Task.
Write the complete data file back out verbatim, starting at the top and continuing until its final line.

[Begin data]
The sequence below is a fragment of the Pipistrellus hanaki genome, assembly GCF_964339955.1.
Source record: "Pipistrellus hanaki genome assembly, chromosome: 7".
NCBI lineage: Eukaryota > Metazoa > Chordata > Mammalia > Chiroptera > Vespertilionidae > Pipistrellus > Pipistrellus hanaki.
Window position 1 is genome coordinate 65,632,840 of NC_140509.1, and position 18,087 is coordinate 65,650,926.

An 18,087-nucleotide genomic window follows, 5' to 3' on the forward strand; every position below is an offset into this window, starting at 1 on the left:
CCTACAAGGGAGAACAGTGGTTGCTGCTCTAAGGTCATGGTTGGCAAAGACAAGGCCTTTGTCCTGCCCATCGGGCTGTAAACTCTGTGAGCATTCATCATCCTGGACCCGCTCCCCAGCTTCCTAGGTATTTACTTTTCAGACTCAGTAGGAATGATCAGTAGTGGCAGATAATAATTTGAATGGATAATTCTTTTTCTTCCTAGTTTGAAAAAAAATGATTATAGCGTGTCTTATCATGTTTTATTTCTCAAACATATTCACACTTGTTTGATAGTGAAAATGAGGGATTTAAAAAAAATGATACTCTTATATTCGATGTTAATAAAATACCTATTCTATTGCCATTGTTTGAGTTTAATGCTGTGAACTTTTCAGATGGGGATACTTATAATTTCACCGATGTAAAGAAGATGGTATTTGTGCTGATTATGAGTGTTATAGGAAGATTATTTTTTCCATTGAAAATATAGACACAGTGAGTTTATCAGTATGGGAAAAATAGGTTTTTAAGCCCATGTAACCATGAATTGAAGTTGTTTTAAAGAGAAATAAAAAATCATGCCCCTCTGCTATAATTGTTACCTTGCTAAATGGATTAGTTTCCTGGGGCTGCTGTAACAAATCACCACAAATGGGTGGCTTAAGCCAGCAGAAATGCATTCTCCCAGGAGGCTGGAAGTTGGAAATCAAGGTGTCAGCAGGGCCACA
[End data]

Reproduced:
The sequence below is a fragment of the Pipistrellus hanaki genome, assembly GCF_964339955.1.
Source record: "Pipistrellus hanaki genome assembly, chromosome: 7".
NCBI lineage: Eukaryota > Metazoa > Chordata > Mammalia > Chiroptera > Vespertilionidae > Pipistrellus > Pipistrellus hanaki.
Window position 1 is genome coordinate 65,632,840 of NC_140509.1, and position 18,087 is coordinate 65,650,926.

An 18,087-nucleotide genomic window follows, 5' to 3' on the forward strand; every position below is an offset into this window, starting at 1 on the left:
CCTACAAGGGAGAACAGTGGTTGCTGCTCTAAGGTCATGGTTGGCAAAGACAAGGCCTTTGTCCTGCCCATCGGGCTGTAAACTCTGTGAGCATTCATCATCCTGGACCCGCTCCCCAGCTTCCTAGGTATTTACTTTTCAGACTCAGTAGGAATGATCAGTAGTGGCAGATAATAATTTGAATGGATAATTCTTTTTCTTCCTAGTTTGAAAAAAAATGATTATAGCGTGTCTTATCATGTTTTATTTCTCAAACATATTCACACTTGTTTGATAGTGAAAATGAGGGATTTAAAAAAAATGATACTCTTATATTCGATGTTAATAAAATACCTATTCTATTGCCATTGTTTGAGTTTAATGCTGTGAACTTTTCAGATGGGGATACTTATAATTTCACCGATGTAAAGAAGATGGTATTTGTGCTGATTATGAGTGTTATAGGAAGATTATTTTTTCCATTGAAAATATAGACACAGTGAGTTTATCAGTATGGGAAAAATAGGTTTTTAAGCCCATGTAACCATGAATTGAAGTTGTTTTAAAGAGAAATAAAAAATCATGCCCCTCTGCTATAATTGTTACCTTGCTAAATGGATTAGTTTCCTGGGGCTGCTGTAACAAATCACCACAAATGGGTGGCTTAAGCCAGCAGAAATGCATTCTCCCAGGAGGCTGGAAGTTGGAAATCAAGGTGTCAGCAGGGCCACA